Correlation Between Frozen Section and Definitive Diagnosis in High-Risk Endometrial Carcinoma: Retrospective Analysis


Creative Commons License

ÖZŞEN M., Yirmibes S., ÖZ ATALAY F.

JOURNAL OF CLINICAL OBSTETRICS AND GYNECOLOGY, vol.32, no.2, pp.39-45, 2022 (ESCI) identifier identifier

  • Publication Type: Article / Article
  • Volume: 32 Issue: 2
  • Publication Date: 2022
  • Doi Number: 10.5336/jcog.2021-85756
  • Journal Name: JOURNAL OF CLINICAL OBSTETRICS AND GYNECOLOGY
  • Journal Indexes: Emerging Sources Citation Index (ESCI), Scopus, Academic Search Premier, Central & Eastern European Academic Source (CEEAS), EMBASE, TR DİZİN (ULAKBİM)
  • Page Numbers: pp.39-45
  • Keywords: Clear cell carcinoma, endometrioid carcinoma, frozen section, intraoperative evaluation, serous carcinoma, FINAL PATHOLOGY, ACCURACY, CANCER, PREDICTION
  • Bursa Uludag University Affiliated: Yes

Abstract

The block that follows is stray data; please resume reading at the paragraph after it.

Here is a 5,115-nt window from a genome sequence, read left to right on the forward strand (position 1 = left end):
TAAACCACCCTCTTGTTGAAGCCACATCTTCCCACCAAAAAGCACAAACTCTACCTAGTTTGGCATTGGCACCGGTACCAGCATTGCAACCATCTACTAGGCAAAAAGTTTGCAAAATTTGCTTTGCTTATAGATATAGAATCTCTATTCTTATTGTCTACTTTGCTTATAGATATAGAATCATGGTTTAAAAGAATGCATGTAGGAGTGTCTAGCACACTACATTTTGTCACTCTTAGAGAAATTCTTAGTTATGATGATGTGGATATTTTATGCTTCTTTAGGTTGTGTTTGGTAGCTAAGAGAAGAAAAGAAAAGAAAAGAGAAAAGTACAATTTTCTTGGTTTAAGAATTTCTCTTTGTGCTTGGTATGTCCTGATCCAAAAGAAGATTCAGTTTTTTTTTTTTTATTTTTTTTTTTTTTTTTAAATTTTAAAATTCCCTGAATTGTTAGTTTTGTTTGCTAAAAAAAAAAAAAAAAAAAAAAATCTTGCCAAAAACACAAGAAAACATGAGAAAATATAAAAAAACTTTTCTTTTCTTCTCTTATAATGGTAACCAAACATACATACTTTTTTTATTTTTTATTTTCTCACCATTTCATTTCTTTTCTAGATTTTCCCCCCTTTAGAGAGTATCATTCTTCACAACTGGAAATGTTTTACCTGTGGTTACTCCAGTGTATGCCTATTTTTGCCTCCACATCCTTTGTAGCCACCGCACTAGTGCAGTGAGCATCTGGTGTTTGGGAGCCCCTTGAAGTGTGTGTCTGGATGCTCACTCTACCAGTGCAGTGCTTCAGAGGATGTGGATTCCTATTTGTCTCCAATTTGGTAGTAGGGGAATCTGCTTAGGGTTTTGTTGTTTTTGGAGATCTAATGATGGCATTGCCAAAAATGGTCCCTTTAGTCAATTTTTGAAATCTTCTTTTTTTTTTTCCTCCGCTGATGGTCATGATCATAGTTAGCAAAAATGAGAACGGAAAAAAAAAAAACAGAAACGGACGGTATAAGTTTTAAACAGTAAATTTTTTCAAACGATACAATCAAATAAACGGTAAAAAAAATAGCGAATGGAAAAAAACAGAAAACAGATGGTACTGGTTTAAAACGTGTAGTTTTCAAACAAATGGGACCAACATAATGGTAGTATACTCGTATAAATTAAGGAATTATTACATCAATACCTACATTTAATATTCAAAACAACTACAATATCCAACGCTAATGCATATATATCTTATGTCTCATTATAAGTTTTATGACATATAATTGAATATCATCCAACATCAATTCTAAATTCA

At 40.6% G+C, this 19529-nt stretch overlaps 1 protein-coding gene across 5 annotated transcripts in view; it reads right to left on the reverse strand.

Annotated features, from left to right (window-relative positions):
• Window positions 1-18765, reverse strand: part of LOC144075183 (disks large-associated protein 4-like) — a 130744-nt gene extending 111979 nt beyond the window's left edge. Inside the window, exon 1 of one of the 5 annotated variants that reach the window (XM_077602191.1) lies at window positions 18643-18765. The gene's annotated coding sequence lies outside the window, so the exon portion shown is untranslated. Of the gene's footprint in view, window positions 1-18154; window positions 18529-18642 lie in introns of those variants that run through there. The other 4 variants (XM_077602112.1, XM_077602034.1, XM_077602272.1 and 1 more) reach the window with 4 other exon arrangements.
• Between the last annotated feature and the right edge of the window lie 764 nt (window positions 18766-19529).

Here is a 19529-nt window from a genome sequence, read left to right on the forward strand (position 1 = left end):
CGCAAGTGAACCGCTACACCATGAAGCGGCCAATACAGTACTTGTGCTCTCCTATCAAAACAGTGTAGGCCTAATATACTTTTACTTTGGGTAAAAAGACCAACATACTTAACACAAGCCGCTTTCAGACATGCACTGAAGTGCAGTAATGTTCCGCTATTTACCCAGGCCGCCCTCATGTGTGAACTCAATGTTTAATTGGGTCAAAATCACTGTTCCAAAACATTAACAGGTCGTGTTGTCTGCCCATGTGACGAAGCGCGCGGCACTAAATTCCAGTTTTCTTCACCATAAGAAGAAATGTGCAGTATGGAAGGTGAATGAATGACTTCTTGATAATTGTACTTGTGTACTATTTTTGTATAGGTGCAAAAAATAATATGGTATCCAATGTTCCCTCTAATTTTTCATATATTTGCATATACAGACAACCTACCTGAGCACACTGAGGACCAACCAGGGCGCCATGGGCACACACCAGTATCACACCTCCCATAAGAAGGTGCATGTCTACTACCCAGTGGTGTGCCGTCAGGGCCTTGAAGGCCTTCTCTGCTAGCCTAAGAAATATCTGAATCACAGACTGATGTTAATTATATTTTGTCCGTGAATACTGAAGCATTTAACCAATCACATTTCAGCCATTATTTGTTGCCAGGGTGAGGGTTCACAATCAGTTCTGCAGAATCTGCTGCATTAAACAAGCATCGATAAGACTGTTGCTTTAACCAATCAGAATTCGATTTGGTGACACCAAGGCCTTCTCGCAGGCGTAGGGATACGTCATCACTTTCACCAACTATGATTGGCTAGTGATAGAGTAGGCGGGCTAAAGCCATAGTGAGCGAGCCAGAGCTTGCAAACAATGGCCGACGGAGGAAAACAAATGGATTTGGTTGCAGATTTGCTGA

Objective: This study aims to evaluate the correlation of intraoperative and definitive diagnosis in high-risk endometrial carcinomas, and percentages of compliance or non-compliance of intraoperative examination in high-risk endometrial carcinoma cases. Material and Methods: In this retrospective study, the pathology archives of our center were evaluated and 90 high risk endometrial carcinoma cases that were examined intraoperatively, between 2005-2017 were analyzed. The following criteria were used to identify high-risk endometrial carcinoma cases: Grade 3 endometrioid carcinomas with lymphovascular invasion and/or myometrial invasion of more than half, tumors of stage 2, 3, 4 and non-endometrioid endometrial carcinoma. Results: Histopathological subtyping was accurate in 52 of the 57 cases of endometrioid carcinoma, 3 of the 20 cases of serous carcinoma and 1 of the 4 cases of clear cell carcinoma. None of the patients diagnosed with mixed carcinoma were accurately diagnosed in frozen section. When results of intraoperative and permenant evaluations were compared; 74.4% of the cases were compatible for histopathological subtype, 76.7% for grade, and 77.7% for myometrial invasion. Conclusion: In patients with high-risk endometrial carcinoma without a preoperative diagnosis, intraoperative evaluation is essential for determining prognostic parameters and performing surgical staging intraoperatively. Despite the careful evaluation of pathologists, the error rate is high in intraoperative evaluation of high-risk endometrial carcinomas. In order to minimize the error rate, both gross and microscopical assessment should be performed with utmost care.